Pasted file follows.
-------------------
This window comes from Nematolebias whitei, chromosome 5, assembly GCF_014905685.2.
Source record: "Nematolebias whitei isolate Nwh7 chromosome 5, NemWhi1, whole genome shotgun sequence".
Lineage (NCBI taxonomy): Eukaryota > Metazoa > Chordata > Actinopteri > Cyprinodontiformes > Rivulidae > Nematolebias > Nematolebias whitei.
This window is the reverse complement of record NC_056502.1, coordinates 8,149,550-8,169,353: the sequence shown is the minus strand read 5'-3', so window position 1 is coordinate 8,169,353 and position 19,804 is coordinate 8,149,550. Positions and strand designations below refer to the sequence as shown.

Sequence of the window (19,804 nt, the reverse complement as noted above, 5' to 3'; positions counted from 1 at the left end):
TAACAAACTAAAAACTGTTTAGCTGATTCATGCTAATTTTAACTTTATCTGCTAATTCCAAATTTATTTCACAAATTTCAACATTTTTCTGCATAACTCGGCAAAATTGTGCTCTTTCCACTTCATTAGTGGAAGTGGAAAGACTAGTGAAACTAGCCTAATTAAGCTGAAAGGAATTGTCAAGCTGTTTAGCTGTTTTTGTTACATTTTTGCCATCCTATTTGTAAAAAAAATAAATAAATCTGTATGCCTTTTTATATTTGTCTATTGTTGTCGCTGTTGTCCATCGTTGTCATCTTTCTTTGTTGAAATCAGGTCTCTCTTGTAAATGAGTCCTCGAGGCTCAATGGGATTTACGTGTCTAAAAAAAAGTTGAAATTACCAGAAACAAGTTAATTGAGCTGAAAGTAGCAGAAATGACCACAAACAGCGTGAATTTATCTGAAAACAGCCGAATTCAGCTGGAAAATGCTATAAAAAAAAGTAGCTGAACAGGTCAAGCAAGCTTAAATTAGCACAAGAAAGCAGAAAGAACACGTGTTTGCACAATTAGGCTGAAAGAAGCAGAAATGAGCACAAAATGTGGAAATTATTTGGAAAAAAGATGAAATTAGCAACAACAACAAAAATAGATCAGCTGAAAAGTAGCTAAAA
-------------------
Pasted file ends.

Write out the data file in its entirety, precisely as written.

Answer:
This window comes from Nematolebias whitei, chromosome 5, assembly GCF_014905685.2.
Source record: "Nematolebias whitei isolate Nwh7 chromosome 5, NemWhi1, whole genome shotgun sequence".
Lineage (NCBI taxonomy): Eukaryota > Metazoa > Chordata > Actinopteri > Cyprinodontiformes > Rivulidae > Nematolebias > Nematolebias whitei.
This window is the reverse complement of record NC_056502.1, coordinates 8,149,550-8,169,353: the sequence shown is the minus strand read 5'-3', so window position 1 is coordinate 8,169,353 and position 19,804 is coordinate 8,149,550. Positions and strand designations below refer to the sequence as shown.

Sequence of the window (19,804 nt, the reverse complement as noted above, 5' to 3'; positions counted from 1 at the left end):
TAACAAACTAAAAACTGTTTAGCTGATTCATGCTAATTTTAACTTTATCTGCTAATTCCAAATTTATTTCACAAATTTCAACATTTTTCTGCATAACTCGGCAAAATTGTGCTCTTTCCACTTCATTAGTGGAAGTGGAAAGACTAGTGAAACTAGCCTAATTAAGCTGAAAGGAATTGTCAAGCTGTTTAGCTGTTTTTGTTACATTTTTGCCATCCTATTTGTAAAAAAAATAAATAAATCTGTATGCCTTTTTATATTTGTCTATTGTTGTCGCTGTTGTCCATCGTTGTCATCTTTCTTTGTTGAAATCAGGTCTCTCTTGTAAATGAGTCCTCGAGGCTCAATGGGATTTACGTGTCTAAAAAAAAGTTGAAATTACCAGAAACAAGTTAATTGAGCTGAAAGTAGCAGAAATGACCACAAACAGCGTGAATTTATCTGAAAACAGCCGAATTCAGCTGGAAAATGCTATAAAAAAAAGTAGCTGAACAGGTCAAGCAAGCTTAAATTAGCACAAGAAAGCAGAAAGAACACGTGTTTGCACAATTAGGCTGAAAGAAGCAGAAATGAGCACAAAATGTGGAAATTATTTGGAAAAAAGATGAAATTAGCAACAACAACAAAAATAGATCAGCTGAAAAGTAGCTAAAA